FIGURE 2 (A) Living HeLa cells with green fluorescent protein (GFP)-tagged histone H2B reveal green fluorescent nuclear chromatin. The cell culture was scratch labeled with Cy3-dUTP 5 days prior to observation in the live cell chamber. Numerous cells display nuclei with a few Cy3-1abeled chromosome territories/ ~1-Mb chromatin domains. The framed cells are shown at higher resolution in the inset. Bars: 10µm. (B) Confocal midsection of a HeLa cell expressing histone H2B-GFP fixed 3 days after labeling with Cy3- dUTP shows segregated chromosome territories/~1-Mb chromatin domains at high resolution. (Inset) GFP-labeled chromatin of the same nucleus.
Bar: 5 µm.

IV. COMMENTS

The scratch procedure creates damage in the cell membrane that may last for only a few seconds ("transient holes"). This allows the uptake of charged macromolecules (such as fluorochrome-coupled dUTPs) from the surrounding medium, to which cells would normally be impermeable. Accordingly, most S-phase cells damaged alongside the scratch line or lifted off from the surface by the needle will incorporate the modified nucleotides.

The fraction of replication-labeled cells depends on the (1) density of scratches applied, i.e., how many cells are affected, and (2) number of cells that are in S phase. Synchronization of cells at the G1/S transition (e.g., by aphidicolin) is recommended to obtain a high yield of labeled cells.

A pool of fluorescent nucleotides is available for DNA replication over a time scale of roughly l h. The labeling pattern therefore resembles a BrdU-labeling experiment with ≤l-h pulse length.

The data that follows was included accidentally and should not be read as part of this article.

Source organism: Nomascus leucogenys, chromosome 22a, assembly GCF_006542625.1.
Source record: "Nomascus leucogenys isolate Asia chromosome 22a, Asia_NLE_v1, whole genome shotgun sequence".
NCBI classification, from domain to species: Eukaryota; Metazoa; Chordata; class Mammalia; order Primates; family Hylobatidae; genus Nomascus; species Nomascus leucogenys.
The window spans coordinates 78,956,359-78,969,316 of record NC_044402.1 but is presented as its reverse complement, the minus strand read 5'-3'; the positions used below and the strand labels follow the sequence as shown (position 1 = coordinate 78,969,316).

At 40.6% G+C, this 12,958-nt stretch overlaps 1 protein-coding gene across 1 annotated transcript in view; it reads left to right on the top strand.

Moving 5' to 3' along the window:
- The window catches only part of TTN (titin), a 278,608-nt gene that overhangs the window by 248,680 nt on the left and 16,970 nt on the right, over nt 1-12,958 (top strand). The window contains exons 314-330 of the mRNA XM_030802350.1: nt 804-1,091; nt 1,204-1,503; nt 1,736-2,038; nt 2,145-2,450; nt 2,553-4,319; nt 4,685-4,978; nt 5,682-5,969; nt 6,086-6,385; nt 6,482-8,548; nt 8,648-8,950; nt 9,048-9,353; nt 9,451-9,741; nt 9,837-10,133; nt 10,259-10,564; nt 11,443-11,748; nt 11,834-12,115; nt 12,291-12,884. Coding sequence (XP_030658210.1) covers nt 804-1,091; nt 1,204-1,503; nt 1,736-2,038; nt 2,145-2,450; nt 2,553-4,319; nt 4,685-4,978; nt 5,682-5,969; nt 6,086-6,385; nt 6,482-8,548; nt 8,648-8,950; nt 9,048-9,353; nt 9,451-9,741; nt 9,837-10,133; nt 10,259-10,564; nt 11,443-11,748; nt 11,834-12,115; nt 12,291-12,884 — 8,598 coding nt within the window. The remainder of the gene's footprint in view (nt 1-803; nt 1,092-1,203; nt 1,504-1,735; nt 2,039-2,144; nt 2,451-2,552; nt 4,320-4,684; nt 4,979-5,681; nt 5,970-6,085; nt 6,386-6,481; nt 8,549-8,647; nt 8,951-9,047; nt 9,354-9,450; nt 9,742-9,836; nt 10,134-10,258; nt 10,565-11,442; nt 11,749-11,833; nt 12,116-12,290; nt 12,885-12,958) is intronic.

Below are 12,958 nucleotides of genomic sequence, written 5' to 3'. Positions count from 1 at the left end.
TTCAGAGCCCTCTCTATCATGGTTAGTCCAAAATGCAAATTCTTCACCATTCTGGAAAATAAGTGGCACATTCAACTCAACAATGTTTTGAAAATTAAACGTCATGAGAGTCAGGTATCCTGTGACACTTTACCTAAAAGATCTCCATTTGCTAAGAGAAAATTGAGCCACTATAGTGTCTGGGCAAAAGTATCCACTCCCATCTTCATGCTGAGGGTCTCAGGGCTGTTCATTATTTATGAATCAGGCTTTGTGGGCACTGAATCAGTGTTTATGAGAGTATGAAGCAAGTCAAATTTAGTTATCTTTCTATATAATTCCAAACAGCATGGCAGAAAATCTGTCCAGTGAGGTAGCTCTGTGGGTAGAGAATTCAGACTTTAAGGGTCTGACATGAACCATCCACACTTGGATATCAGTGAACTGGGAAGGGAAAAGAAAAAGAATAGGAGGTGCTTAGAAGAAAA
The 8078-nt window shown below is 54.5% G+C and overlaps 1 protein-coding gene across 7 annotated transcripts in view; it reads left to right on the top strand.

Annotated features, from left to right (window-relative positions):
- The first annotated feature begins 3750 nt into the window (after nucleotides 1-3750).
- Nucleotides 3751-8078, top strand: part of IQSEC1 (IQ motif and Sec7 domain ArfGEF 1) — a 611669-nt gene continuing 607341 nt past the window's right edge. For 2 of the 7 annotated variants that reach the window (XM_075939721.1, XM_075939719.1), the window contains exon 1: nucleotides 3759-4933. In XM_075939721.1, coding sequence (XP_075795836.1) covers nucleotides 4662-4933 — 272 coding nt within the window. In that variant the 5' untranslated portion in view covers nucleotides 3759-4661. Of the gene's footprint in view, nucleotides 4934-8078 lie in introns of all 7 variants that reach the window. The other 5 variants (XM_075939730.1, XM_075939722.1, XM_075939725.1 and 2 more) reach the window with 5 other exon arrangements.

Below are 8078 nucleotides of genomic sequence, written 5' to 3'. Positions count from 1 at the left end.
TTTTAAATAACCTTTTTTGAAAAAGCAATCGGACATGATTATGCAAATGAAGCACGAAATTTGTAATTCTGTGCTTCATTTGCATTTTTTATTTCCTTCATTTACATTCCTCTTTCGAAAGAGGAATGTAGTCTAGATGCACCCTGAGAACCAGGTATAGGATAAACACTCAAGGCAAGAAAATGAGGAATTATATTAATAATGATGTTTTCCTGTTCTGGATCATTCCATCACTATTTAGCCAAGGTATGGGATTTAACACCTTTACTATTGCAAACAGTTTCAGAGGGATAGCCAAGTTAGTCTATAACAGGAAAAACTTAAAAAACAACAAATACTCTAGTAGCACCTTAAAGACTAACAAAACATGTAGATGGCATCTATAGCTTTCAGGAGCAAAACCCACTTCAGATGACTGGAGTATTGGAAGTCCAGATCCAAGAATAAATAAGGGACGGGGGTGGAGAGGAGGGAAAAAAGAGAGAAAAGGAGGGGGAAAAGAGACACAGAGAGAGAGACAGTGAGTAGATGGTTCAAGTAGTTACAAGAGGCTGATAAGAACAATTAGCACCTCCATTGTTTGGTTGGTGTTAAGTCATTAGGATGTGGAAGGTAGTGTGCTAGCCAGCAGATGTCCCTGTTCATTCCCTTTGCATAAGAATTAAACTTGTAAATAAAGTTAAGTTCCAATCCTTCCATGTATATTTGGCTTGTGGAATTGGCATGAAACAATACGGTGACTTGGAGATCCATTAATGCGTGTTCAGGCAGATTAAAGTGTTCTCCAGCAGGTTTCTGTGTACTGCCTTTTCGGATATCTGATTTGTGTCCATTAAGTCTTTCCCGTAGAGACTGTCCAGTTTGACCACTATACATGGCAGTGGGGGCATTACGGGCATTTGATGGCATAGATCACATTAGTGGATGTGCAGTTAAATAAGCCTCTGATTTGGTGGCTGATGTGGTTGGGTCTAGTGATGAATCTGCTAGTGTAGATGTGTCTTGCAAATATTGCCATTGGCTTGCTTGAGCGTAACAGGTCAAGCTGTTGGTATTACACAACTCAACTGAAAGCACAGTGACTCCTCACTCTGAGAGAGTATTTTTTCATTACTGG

Cy3-dUTP is significantly brighter and more photostable than Cy5- and fluorescein-dUTP and thus is best suited for in vivo observation. In cases where especially high fluorescence intensities are desirable (e.g., for long-term in vivo observations after segregation), a higher concentration of nucleotides (100 µM) is advantageous. We did not note any improvement of label intensities when adding nonfluorescent dNTPs to the labeling solution or by using different labeling buffers (phosphate-buffered saline or Tris-buffered saline instead of medium).

For studies of nascent RNA formation, the scratch protocol can be applied accordingly using BrUTP (5mM in medium) followed by immunofluorescent detection.

References
Ansorge, W., and Pepperkok, R. (1988). Performance of an automated system for capillary microinjection into living cells. J. Biochem. Biophys. Methods 16, 283-292.

Berezney, R., Dubey, D. D., and Huberman, J. A. (2000). Heterogeneity of eukaryotic replicons, replicon clusters, and replication foci. Chromosoma 108, 471-484.

Cremer, T., and Cremer, C. (2001). Chromosome territories, nuclear architecture and gene regulation in mammalian cells. Nature Rev. Genet. 2, 292-301.

McNeil, P. L. (1989). Incorporation of macromolecules into living cells. Methods Cell Biol. 29, 153-173.

Nakamura, H., Morita, T., and Sato, C. (1986). Structural organizations of replicon domains during DNA synthetic phase in the mammalian nucleus. Exp. Cell Res. 165, 291-297.

O'Keefe, R. T., Henderson, S. C., and Spector, D. L. (1992). Dynamic organization of DNA replication in mammalian cell nuclei: Spatially and temporally defined replication of chromosome-specific alpha-satellite DNA sequences. J. Cell Biol. 116, 1095-1110.

Pepperkok, R., and Ansorge, W. (1995). Direct visualization of DNA replication sites in living cells by microinjection of fluoresceinconjugated dUTPs. Methods Mol. Cell Biol. 5, 112-117.

Schermelleh, L., Solovei, I., Zink, D., and Cremer, T. (2001). Twocolor fluorescence labeling of early and mid-to-late replicating chromatin in living cells. Chromosome Res. 9, 77-80.

Walter, J., Schermelleh, L., Cremer, M., Tashiro, S., and Cremer, T. (2003). Chromosome order in HeLa cells changes during mitosis and early G1, but is stably maintained during subsequent interphase stages. J. Cell Biol. 160, 685-697.

Zink, D., Cremer, T., Saffrich, R., Fischer, R., Trendelenburg, M. E, Ansorge, W., and Stelzer, E. H. (1998). Structure and dynamics of human interphase chromosome territories in vivo. Hum. Genet. 102, 241-251.